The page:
In many of my recent conversations with CIOs and IT infrastructure and ops professionals, I’m noticing an increasing interest in understanding how green IT will evolve.
Why do IT leaders want this vision? In the short-term, IT leaders want to ensure they’re not missing out any easy opportunities for savings they haven’t thought of yet. And over the long-term, IT leaders developing their green IT strategies want to strive for a broad scope of projects that reduce the environmental impacts — and of course costs — within and outside of IT.
Forrester expects green IT to evolve from 1.0 (“green for IT") to 2.0 (“IT for green"). 1.0 is about reducing the environmental impacts of owning, operating and disposing of IT assets; 2.0 is about using technology to enable greener business practices.
My recent “TechRadar™ For I&O Professionals: Green IT 1.0 Technologies, Q2 2009” discusses 1.0 technologies in depth (InfoWorld offers a great recap of the seven technologies that we believe are poised for the most success). And a framework with examples of green IT 2.0 in action can be found in my “The Rise Of The Green Enterprise: A Primer For IT Leadership's Involvement.”
The majority of green IT initiatives are in the 1.0 world — often starting in the datacentre and moving into distributed IT assets — with 2.0 picking up speed:
Although most green IT initiatives start within the datacentre... According to the US Environmental Protection Agency ENERGY STAR Program, in 2006, "US servers and datacentre s alone accounted for 1.5 percent of total US energy consumption," and by 2011, "US energy consumption by servers and datacentre s could nearly double again representing a $7.4 billion electricity cost." Beyond increased energy consumption, which translates to increased carbon emissions, datacentre s are also running out of space, power, and cooling. In a 2008 survey of more than 300 IT professionals, The Uptime Institute found that within 12 to 24 months, 33% would run out of space, 42% would run out of power, and 39% would run out of cooling. Green IT tactics in the datacentre that increase utilization and improve energy efficiency — such as server virtualization and localized cooling — allow organizations to reduce their energy-related carbon emissions and costs, while freeing up space, power, and cooling capacity for the future.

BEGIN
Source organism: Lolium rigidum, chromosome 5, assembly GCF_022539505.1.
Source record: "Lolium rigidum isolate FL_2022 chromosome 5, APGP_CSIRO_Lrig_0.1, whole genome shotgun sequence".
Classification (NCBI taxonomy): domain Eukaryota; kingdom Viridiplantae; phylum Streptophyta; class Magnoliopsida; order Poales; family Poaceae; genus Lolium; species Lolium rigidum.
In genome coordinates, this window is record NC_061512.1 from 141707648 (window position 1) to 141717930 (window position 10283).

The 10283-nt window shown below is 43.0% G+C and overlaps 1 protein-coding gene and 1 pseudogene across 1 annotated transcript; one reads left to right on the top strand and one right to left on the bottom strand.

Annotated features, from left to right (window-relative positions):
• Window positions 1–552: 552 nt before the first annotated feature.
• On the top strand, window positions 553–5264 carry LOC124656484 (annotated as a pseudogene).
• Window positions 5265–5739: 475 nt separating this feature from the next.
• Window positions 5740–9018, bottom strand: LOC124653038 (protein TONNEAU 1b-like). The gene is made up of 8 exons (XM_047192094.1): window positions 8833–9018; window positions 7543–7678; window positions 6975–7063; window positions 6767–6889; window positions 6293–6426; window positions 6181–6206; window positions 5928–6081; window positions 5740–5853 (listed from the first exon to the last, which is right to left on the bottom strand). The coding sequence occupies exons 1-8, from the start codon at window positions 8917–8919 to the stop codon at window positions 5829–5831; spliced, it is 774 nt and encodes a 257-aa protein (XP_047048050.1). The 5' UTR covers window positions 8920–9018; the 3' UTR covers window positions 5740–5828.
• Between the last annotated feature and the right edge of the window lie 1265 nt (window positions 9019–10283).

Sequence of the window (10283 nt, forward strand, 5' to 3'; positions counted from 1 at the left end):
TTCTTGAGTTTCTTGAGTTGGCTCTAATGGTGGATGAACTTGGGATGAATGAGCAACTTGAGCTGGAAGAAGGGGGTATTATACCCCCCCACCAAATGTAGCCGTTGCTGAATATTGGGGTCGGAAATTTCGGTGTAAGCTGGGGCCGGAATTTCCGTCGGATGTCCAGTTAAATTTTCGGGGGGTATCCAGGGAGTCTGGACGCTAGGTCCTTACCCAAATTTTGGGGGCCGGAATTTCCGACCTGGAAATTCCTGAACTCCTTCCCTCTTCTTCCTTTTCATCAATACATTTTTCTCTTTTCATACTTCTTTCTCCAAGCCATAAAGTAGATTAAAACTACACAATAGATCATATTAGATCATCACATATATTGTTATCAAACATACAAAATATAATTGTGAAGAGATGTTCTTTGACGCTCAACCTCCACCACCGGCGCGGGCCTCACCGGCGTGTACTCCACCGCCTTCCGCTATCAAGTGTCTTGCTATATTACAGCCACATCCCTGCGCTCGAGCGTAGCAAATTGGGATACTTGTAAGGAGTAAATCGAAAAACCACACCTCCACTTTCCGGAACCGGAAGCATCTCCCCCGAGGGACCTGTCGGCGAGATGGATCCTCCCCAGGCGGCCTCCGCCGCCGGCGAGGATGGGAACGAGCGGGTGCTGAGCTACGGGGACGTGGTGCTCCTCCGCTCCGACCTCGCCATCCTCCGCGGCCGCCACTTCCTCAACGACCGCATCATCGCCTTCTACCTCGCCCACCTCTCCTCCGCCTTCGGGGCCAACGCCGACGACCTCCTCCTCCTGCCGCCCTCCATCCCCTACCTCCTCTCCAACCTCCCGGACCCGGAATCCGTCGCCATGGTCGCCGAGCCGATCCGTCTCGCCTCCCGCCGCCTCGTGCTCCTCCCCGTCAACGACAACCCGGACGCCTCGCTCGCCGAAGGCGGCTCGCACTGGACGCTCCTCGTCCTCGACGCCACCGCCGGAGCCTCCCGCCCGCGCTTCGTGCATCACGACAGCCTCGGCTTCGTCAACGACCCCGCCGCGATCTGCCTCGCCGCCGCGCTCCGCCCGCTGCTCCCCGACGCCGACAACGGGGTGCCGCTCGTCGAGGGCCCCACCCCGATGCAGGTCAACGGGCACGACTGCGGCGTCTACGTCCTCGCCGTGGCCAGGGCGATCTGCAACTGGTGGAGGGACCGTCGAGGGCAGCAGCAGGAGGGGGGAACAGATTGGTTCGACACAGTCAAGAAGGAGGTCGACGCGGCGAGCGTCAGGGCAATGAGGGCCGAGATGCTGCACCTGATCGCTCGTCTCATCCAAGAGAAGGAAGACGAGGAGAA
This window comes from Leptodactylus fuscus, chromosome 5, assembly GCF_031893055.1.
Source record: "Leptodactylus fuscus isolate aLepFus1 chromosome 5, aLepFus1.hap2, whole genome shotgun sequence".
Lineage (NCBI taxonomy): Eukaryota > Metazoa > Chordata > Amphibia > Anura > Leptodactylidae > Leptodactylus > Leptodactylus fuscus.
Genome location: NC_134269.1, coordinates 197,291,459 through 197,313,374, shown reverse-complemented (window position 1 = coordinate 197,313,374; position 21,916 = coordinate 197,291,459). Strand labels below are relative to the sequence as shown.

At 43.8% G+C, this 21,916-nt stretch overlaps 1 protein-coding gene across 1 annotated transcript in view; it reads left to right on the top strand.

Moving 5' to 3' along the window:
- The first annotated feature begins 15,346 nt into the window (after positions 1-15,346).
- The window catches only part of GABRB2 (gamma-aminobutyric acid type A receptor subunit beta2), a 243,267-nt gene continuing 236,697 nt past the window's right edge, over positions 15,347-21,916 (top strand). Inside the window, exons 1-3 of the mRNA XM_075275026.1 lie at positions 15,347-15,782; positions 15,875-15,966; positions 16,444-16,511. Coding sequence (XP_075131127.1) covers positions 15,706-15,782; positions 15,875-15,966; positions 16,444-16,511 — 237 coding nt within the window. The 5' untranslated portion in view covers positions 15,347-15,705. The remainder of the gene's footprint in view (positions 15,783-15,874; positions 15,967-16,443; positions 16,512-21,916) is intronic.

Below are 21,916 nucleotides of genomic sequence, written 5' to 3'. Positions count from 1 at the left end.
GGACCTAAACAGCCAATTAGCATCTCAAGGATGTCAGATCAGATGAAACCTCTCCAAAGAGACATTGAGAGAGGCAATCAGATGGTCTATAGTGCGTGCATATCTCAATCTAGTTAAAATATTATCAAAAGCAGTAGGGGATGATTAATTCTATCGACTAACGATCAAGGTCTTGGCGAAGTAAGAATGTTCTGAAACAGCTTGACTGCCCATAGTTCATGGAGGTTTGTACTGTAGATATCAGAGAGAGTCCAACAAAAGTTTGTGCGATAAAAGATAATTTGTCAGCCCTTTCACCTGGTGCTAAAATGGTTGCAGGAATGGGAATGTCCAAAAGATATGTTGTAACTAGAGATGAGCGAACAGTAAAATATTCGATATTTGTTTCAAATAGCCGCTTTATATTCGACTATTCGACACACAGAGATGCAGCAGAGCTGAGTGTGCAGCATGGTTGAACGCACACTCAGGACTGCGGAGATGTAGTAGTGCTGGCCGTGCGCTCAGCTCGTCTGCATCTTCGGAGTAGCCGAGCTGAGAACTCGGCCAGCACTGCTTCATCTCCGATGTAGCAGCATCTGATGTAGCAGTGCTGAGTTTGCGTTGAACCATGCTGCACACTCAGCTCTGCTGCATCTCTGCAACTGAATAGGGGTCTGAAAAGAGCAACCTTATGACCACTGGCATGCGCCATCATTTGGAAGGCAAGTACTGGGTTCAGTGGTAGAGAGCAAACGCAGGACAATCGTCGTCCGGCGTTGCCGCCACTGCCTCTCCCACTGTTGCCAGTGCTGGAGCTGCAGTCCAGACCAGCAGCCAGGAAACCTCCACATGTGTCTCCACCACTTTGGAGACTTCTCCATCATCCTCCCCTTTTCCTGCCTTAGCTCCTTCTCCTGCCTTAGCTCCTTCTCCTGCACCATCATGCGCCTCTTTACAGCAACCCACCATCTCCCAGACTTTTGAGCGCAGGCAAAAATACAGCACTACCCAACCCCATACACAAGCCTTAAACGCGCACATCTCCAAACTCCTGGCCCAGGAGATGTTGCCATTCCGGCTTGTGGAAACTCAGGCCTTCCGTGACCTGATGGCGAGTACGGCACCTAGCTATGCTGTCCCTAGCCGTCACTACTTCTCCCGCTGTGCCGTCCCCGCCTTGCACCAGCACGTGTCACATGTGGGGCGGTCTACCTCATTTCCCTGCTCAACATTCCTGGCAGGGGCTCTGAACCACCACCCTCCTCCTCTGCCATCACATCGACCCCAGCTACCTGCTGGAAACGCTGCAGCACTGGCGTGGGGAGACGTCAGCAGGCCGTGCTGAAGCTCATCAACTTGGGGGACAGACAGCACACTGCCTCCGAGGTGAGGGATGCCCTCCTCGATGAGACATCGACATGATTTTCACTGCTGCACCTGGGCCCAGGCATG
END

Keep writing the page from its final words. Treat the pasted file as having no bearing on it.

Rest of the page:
...organizations are shifting focus to their distributed IT assets. While the datacentre is ripe for green IT opportunities, organizations are quickly shifting focus to distributed IT assets like PCs, monitors, printers, and phones. Why? Because more energy-related carbon emissions — and therefore costs — are likely being consumed by all of these assets outside of the datacentre. According to a recent Forrester survey of more than 300 IT professionals, the datacentre consumes 45% of total IT energy consumption — while 55% is consumed outside of the datacentre. Organizations are employing green IT tactics like PC power management software, which powers down PCs and monitors when not in use, or thin clients, which can be a more energy-efficient computing architecture than traditional workstations, desktops, or laptops.
Green IT 2.0 will pick up speed in the future. The positive environmental and financial benefits of green IT 2.0 — or using IT as an enabler of greener business — can be much more profound than just focusing on the IT asset life cycle. According to a report issued by the Global e-Sustainability Initiative, greenhouse gas emissions from the IT industry will account for 2.8% of global emissions by 2020 — but if deployed in smarter ways, technology can cut global emissions by 15%. As a real-life example, international retail giant Tesco found that IT's contribution to the company's total carbon footprint is only 4% — but that IT has the enabling potential to reduce total carbon footprint by 20%. And this translates into major cost savings. Tesco expects automated building management systems to reduce electricity costs by 20% and telemetry that monitors delivery driver behaviour and routing to reduce fuel costs by 17%.
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